This feature is all right. The NAS supports console access via telnet or SSH, which means you can add new modules almost without limitations. For higher security you can change the standard ports of these services. If you don’t want to study Linux deeply, you can use preassembled QPKG packages installed via the web-interface. There are over a dozen such packages available already. Besides these two options, you can use QPKG to install the Optware package management system and install modules later via the console.
I tested the TS-219P using Intel’s NASPT 1.7.0 software and 500GB Western Digital Caviar Black WD5001AALS drives. The testbed configuration is the same as in our previous NAS reviews: an Intel Core 2 Duo processor at 1.8GHz, 4 gigabytes of system memory, a Gigabit Ethernet controller and Microsoft Windows Vista.
The NAS is connected to the PC via a Gigabit Ethernet router with Jumbo Frames support. The NAS is set up in a basic manner before the test: I create a disk volume, a shared folder and a user with full access rights.
The first diagram shows the performance of different types of arrays when using the EXT3 file system.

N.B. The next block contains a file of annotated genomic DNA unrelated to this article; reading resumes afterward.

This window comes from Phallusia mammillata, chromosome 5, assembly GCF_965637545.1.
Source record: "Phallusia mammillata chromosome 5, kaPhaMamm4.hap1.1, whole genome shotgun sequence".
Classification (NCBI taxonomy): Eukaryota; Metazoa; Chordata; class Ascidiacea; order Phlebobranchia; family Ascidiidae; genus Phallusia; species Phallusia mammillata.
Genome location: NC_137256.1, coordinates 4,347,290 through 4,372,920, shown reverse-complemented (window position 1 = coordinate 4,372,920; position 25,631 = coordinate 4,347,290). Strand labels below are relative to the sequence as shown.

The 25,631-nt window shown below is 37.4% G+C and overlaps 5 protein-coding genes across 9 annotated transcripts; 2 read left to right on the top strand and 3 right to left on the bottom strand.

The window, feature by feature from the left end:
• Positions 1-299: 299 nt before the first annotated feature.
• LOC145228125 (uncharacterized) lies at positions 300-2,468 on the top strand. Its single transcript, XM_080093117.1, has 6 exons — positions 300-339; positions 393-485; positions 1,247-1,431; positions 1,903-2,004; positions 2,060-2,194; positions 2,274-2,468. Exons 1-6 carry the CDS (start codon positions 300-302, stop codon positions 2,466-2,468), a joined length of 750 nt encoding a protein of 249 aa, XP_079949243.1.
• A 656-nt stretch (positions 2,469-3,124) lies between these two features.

As you can see, the NAS offers rather high performance, delivering a read speed of 40MBps and a write speed of 30MBps. A RAID0 is somewhat faster than a single HDD while a RAID1 is, on the contrary, somewhat slower than the latter. The only disappointing fact is that the write speed of the striped array is lower.
I have not tested other NASes based on a similar platform, so I can’t make comparisons as yet, but the performance meets my expectations. Interestingly, QNAP and other makers have also decided to utilize the Marvell 6281 processor in their new mainstream models but use an 800MHz version of it rather than the TS-219P’s 1.2GHz version. And they install less memory. Such differences in hardware configuration are not crucial for moderately loaded NASes, though.
Compared to the top-performance platform from QNAP, the TS-219P is only half as fast as it.